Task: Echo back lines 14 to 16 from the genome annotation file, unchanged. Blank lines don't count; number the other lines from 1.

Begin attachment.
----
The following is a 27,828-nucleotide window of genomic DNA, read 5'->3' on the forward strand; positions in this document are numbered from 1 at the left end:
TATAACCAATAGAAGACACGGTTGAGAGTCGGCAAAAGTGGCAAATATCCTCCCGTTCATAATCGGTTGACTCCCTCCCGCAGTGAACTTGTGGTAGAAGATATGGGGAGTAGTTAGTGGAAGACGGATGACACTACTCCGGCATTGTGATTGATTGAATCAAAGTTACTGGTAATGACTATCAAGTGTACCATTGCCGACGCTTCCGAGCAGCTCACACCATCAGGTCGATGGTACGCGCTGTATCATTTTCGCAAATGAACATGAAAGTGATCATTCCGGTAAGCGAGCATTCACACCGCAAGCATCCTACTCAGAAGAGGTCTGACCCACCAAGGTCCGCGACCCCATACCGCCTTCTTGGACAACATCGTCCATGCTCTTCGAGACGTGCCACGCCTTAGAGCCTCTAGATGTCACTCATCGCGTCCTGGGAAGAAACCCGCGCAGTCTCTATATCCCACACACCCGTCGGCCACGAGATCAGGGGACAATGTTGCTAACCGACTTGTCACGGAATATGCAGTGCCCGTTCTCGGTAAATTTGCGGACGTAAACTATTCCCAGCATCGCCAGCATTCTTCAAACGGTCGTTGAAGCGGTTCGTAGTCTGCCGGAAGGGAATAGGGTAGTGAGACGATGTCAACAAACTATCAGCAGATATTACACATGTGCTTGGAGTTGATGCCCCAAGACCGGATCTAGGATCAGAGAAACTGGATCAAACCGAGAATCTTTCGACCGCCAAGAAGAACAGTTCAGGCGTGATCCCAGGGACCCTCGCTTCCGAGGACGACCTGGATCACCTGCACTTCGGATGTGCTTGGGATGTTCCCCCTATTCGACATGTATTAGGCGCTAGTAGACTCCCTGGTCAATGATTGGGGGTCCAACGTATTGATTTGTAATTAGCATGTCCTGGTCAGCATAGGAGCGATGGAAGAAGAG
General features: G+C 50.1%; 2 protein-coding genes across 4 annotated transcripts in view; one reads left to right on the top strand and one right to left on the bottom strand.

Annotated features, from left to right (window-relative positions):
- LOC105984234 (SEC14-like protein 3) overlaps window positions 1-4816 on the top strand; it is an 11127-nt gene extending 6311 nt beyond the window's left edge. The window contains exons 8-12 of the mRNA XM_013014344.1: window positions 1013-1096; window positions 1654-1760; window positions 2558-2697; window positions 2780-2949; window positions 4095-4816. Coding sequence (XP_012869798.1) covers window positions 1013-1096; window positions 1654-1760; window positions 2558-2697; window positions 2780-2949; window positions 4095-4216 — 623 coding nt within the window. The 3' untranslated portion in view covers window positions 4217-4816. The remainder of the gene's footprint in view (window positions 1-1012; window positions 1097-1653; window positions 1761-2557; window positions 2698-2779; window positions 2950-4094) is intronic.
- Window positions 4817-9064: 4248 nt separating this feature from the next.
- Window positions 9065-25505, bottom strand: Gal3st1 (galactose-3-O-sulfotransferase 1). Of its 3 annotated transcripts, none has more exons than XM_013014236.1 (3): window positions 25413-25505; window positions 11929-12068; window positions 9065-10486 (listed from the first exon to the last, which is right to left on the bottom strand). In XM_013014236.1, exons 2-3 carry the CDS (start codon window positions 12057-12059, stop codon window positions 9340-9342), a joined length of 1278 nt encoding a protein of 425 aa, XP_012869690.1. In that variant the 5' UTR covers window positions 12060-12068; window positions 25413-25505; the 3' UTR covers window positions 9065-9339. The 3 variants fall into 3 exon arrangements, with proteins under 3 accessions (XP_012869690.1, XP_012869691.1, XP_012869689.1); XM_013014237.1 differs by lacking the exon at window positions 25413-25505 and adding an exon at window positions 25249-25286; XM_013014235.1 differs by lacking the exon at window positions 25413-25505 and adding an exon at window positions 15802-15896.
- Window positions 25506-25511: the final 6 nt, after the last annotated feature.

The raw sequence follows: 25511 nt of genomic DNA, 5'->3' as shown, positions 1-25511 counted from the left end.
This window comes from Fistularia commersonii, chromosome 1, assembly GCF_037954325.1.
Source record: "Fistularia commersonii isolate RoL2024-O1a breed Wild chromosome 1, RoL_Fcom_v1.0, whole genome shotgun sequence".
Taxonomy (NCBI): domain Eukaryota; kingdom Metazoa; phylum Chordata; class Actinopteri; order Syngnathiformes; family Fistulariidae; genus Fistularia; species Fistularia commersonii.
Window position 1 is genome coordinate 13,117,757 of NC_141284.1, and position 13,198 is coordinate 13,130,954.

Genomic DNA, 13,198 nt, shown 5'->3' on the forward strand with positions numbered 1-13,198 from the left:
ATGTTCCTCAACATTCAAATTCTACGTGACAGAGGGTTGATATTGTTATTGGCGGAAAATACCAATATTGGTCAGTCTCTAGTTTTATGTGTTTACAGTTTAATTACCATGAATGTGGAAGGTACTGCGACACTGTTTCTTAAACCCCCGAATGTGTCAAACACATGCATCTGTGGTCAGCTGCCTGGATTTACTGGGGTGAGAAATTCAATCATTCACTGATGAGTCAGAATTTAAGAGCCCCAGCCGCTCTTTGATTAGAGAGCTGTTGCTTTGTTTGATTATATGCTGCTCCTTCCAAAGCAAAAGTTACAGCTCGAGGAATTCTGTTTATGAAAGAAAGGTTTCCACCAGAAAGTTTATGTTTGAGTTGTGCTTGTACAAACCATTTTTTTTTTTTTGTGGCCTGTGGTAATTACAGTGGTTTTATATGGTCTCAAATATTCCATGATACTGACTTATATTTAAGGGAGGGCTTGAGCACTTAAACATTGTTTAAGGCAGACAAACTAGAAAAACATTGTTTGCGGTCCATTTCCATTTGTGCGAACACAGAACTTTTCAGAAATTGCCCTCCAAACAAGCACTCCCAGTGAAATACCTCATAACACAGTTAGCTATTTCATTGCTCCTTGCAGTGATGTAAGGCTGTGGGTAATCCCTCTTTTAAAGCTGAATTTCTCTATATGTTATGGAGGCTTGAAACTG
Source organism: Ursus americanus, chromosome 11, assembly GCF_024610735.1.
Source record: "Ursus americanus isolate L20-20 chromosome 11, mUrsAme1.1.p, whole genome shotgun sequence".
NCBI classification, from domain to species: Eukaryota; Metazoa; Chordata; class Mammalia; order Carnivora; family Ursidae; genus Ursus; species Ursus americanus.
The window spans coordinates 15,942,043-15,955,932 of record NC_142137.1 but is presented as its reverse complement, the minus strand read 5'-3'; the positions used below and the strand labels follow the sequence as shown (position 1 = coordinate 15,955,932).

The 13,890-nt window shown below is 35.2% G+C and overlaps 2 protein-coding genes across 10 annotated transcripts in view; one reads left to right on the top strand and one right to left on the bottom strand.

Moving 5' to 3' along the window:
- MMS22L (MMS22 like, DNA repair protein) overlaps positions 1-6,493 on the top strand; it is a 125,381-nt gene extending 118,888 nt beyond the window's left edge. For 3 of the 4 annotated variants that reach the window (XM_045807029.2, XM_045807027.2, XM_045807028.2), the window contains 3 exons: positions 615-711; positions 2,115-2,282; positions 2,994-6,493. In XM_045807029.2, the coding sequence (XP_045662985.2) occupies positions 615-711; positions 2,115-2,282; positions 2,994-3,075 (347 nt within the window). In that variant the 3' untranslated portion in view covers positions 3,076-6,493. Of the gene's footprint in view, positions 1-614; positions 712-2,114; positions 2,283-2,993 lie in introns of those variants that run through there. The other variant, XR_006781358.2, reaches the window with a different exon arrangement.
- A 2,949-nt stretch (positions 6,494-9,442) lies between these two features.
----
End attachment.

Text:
Genomic DNA, 13,198 nt, shown 5'->3' on the forward strand with positions numbered 1-13,198 from the left:
ATGTTCCTCAACATTCAAATTCTACGTGACAGAGGGTTGATATTGTTATTGGCGGAAAATACCAATATTGGTCAGTCTCTAGTTTTATGTGTTTACAGTTTAATTACCATGAATGTGGAAGGTACTGCGACACTGTTTCTTAAACCCCCGAATGTGTCAAACACATGCATCTGTGGTCAGCTGCCTGGATTTACTGGGGTGAGAAATTCAATCATTCACTGATGAGTCAGAATTTAAGAGCCCCAGCCGCTCTTTGATTAGAGAGCTGTTGCTTTGTTTGATTATATGCTGCTCCTTCCAAAGCAAAAGTTACAGCTCGAGGAATTCTGTTTATGAAAGAAAGGTTTCCACCAGAAAGTTTATGTTTGAGTTGTGCTTGTACAAACCATTTTTTTTTTTTTGTGGCCTGTGGTAATTACAGTGGTTTTATATGGTCTCAAATATTCCATGATACTGACTTATATTTAAGGGAGGGCTTGAGCACTTAAACATTGTTTAAGGCAGACAAACTAGAAAAACATTGTTTGCGGTCCATTTCCATTTGTGCGAACACAGAACTTTTCAGAAATTGCCCTCCAAACAAGCACTCCCAGTGAAATACCTCATAACACAGTTAGCTATTTCATTGCTCCTTGCAGTGATGTAAGGCTGTGGGTAATCCCTCTTTTAAAGCTGAATTTCTCTATATGTTATGGAGGCTTGAAACTG
Source organism: Ursus americanus, chromosome 11, assembly GCF_024610735.1.